New analyses appear to show that nothing works to prevent dementia. Nonetheless, one promising study found that a daily serving of leafy greens might help (Morris et al, Neurology, online Dec. 20, 2017).
The Study of Seniors, Diet and Cognitive Decline:
Scientists from Rush University and Tufts University studied 960 people between 58 and 99 years old. None had dementia at the start of the study, which lasted ten years. The volunteers completed tests of cognitive capacity and memory each year. They also filled out detailed dietary questionnaires.
People who ate the most leafy greens were significantly less likely to experience measurable cognitive decline than those who ate the least. Specifically, the average consumption at the upper end was a little more than a serving a day. That was compared to the lowest amount, about one serving every ten days. The researchers figure that people eating green vegetables got a boost equivalent to knocking about 11 years off their age.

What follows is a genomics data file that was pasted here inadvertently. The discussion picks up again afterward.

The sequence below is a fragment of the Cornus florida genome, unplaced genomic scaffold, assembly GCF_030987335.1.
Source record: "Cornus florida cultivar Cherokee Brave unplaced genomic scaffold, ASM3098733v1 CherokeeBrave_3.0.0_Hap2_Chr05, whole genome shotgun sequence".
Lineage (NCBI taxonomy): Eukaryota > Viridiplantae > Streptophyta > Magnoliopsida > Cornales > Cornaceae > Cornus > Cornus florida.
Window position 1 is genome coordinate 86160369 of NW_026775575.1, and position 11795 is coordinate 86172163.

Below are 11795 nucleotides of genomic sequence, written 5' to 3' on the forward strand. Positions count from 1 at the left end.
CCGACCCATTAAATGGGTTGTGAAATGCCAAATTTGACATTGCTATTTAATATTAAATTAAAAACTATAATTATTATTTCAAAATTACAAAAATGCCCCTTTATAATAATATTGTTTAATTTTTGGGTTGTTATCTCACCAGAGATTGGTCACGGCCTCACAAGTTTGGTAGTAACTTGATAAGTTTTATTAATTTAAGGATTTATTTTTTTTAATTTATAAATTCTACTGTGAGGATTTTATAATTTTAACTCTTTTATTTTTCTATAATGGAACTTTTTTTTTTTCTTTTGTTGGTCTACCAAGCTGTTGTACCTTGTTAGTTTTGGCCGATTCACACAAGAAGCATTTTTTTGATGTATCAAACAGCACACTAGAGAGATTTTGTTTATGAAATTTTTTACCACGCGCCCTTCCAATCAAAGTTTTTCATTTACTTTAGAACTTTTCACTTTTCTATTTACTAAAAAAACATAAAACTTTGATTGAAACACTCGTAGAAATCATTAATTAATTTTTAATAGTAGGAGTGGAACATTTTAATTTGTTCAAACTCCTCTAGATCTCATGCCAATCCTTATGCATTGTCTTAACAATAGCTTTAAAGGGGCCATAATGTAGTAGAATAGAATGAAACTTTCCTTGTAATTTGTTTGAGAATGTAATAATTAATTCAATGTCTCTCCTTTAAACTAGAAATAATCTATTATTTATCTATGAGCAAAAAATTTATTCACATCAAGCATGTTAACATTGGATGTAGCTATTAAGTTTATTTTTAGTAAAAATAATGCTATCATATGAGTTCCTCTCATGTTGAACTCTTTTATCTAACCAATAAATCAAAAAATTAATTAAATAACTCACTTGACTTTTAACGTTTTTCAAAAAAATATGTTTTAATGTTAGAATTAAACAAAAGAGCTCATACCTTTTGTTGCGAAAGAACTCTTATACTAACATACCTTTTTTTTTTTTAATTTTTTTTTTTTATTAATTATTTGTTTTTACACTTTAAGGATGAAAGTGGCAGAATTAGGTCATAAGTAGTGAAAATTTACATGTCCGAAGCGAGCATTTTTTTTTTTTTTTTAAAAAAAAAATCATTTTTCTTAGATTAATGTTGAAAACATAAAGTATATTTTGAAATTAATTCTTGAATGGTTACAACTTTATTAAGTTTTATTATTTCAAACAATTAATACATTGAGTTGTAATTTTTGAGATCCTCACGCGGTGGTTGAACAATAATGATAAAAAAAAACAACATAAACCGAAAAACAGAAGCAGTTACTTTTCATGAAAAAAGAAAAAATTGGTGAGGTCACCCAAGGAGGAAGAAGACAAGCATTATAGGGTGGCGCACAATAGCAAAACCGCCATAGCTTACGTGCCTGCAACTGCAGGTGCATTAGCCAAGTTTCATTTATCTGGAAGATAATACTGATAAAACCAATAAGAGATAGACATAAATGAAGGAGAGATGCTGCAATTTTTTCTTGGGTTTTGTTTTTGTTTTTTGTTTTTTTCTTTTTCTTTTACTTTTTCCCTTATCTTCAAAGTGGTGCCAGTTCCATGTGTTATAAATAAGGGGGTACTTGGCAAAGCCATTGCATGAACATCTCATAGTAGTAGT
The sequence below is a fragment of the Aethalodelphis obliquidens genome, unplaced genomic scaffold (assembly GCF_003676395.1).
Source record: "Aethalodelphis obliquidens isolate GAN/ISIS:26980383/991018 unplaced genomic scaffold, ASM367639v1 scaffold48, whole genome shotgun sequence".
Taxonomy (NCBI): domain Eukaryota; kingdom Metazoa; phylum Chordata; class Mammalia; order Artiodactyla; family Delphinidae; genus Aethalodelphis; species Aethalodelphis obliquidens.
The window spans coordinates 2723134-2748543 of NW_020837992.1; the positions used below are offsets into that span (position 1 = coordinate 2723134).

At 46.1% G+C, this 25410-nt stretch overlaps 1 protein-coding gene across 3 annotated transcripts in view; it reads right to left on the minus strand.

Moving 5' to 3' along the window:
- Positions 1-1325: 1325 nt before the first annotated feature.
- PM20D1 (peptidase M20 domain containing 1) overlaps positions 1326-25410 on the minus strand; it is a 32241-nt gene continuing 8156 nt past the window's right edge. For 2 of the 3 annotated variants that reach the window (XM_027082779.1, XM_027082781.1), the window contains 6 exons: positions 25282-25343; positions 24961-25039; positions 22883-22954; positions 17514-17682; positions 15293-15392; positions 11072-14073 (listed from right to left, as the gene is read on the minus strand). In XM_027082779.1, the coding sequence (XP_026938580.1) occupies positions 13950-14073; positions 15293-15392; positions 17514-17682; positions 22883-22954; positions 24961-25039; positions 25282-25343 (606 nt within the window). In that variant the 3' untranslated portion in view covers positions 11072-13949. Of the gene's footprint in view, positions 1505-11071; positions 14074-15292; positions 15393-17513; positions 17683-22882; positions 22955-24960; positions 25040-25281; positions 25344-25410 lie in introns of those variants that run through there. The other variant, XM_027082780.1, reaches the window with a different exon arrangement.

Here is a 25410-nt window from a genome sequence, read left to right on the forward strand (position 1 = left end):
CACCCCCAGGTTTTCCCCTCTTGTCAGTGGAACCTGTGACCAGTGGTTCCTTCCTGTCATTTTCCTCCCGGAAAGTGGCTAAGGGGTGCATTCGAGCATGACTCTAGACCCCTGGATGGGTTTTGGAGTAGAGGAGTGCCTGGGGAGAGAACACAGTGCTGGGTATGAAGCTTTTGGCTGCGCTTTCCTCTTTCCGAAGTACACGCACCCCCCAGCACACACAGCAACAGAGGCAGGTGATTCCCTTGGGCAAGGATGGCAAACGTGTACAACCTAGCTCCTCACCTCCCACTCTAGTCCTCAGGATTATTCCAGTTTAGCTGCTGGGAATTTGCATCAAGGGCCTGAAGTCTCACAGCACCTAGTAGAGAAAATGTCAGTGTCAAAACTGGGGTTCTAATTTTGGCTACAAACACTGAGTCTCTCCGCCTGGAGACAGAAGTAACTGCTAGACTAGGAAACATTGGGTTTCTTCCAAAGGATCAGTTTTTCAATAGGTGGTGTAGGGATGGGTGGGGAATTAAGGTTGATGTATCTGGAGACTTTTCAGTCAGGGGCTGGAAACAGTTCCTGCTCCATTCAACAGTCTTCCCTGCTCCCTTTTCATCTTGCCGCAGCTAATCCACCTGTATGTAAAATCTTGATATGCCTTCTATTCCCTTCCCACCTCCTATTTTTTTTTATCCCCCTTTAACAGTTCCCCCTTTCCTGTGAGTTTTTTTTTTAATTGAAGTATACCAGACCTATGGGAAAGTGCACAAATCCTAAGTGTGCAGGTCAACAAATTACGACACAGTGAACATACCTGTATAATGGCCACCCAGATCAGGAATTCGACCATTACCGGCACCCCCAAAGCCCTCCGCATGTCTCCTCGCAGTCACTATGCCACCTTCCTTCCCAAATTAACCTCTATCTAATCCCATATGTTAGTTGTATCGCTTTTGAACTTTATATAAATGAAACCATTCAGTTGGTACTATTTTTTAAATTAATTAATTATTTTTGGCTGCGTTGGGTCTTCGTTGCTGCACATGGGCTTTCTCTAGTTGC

What Is the Benefit of Green Leafy Vegetables?
This study is observational, which means we can’t draw any cause-and-effect conclusions. It is possible that people who eat vegetables also exercise more, smoke less or do something else to maintain cognitive function. However, the scientists note that the specific nutrients in these vegetables–phylloquinone, lutein, nitrate, folate, α-tocopherol and kaempferol–were also associated with better cognitive function. This might suggest that developing a taste for collards, kale, spinach and other greens could be good for the brain.
If you are interested in a multifaceted approach to slowing cognitive decline, you might want to listen to our interview with Dr. Dale Bredesen about his personalized program. It is Show 1092: How Can You Overcome Alzheimer Disease?